Hi! I'm so happy that you found my blog. Wow, Kochi-dai!! I used to have a very good friend in Nogakubu in Nankoku. He already went back to his home country, but visits this blog once in a while, so you guys might bump into each other on this site. ;)

I added, on the left sidebar, a link to the list of posts about my favorites in Kochi. (I had been meaning to do this for several months but kept forgetting.) Those are posts I made while I lived in Kochi city and I thought you (and other Kochi-related readers) might be interested.

Cara;
Oh, no. Japanese do love sweet things and anko is probably more versatile than you might think. But it is true that the history of Japanese sweets is somewhat different from that of Western sweets. Hmm... This can be a very interesting research topic.

No, not insect. LOL Just the pronunciation is the same, but the kanji used for the "mushi" part is 蒸 meaning "steamed." "Insect bread"... AHHH...Sounds gross! LOL

Cara;
No problem. ;)

Cocopuff1212;
I only vaguely remember this but mushipan seemed to have been so popular nationwide when I was small. Do you happen to know "roba no pan?" It's sort of like hot dog van but they sell mushipan instead of hot dogs. And mom says that they used two-wheeled cart towed by a donkey when she was young.

Pan no mimi!!! Yes, yes!! Natsukashiii. :D

P-T;
Thanks. They were definitely not too sweet, and dad loved them.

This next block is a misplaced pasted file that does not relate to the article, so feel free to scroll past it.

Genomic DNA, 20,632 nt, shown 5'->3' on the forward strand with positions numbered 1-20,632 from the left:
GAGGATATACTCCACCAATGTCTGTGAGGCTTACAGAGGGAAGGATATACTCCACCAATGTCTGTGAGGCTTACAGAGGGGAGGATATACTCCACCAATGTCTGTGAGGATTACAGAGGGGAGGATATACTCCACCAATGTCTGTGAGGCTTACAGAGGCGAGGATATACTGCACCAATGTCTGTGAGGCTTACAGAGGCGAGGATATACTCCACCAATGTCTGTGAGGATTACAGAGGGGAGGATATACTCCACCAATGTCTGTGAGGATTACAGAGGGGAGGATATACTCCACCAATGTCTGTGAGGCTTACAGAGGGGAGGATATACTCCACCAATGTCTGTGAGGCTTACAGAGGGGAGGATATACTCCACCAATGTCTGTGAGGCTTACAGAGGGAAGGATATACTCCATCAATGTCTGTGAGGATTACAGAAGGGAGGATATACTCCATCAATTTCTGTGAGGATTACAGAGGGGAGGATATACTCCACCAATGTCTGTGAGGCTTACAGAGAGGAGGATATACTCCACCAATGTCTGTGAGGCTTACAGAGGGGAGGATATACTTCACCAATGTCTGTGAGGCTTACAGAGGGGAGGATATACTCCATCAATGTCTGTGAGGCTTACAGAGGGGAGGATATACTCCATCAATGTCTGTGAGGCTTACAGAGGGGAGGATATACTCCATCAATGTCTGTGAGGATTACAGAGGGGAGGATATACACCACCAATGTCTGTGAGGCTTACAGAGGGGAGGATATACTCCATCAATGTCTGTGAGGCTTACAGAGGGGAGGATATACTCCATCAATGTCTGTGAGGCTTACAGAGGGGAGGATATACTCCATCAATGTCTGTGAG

:)

Jeannie;
ようこそ。( ^^)ノ

I heard that Japanese pancake mix contains some ingredients that mushipan mix doesn't, such as starch, vegetable fat, skimmed milk, dextrin, etc. so I wouldn't be surprised if the texture turned out a bit differently.

I used cake flour to make these mushipan, and they were still heavier perhaps because of the eggs and yogurt?

Grace said...

Ha ha, my husband tried to translate the recipe for Mushipan using Yahoo Babel fish. It was hilarious! My best friend in Indiana said she blamed me for getting her hooked on your blog so it's my responsibility to get a translated version of the recipe for her. I love a challenge. I don't think I ever had mushipan, but it does look delicious!!!

obachan said...

Grace, if you need help with the translation, please email me.
;)

Tindy said...

Obachan!

Matcha mushipan? They look so good!!! I'm going to have to get my mama to make them for me. (I don't think she's very good at baking, though.)

K and S said...

looks good!

Liliai said...

wow those look really good! :)

obachan said...

Tindy;
You don't really have to be good at baking to make mushipan, to tell you the truth. Just mix and steam. And they don't get burned. ;)

K & S;
Thanks.

Liliai;
Thank you.

Lim said...

Hi! Chanced upon your blog when looking for a recipe to make mushipan... Thanks for sharing! However, I am having some problems translating the recipe as online translators cannot translate fully and I cannot understand Japanese!

Would be very grateful if you could help me out with the recipe! (:

Thank you!

-Melissa

Amato said...

I introduced mushi pan to German readers, on my blog, there was a whole "mushi-pan madness" afterwards... ;-)
Do you maybe know a mushi pan with "moch-mochi" texture?
A Japanese recipe/link is fine for me, can translate. I already have search at cookpad but didn’t find any recipes...
Thank you!

PS. I was already a silent reader on your previous blog, but didn’t comment, because of my bad English.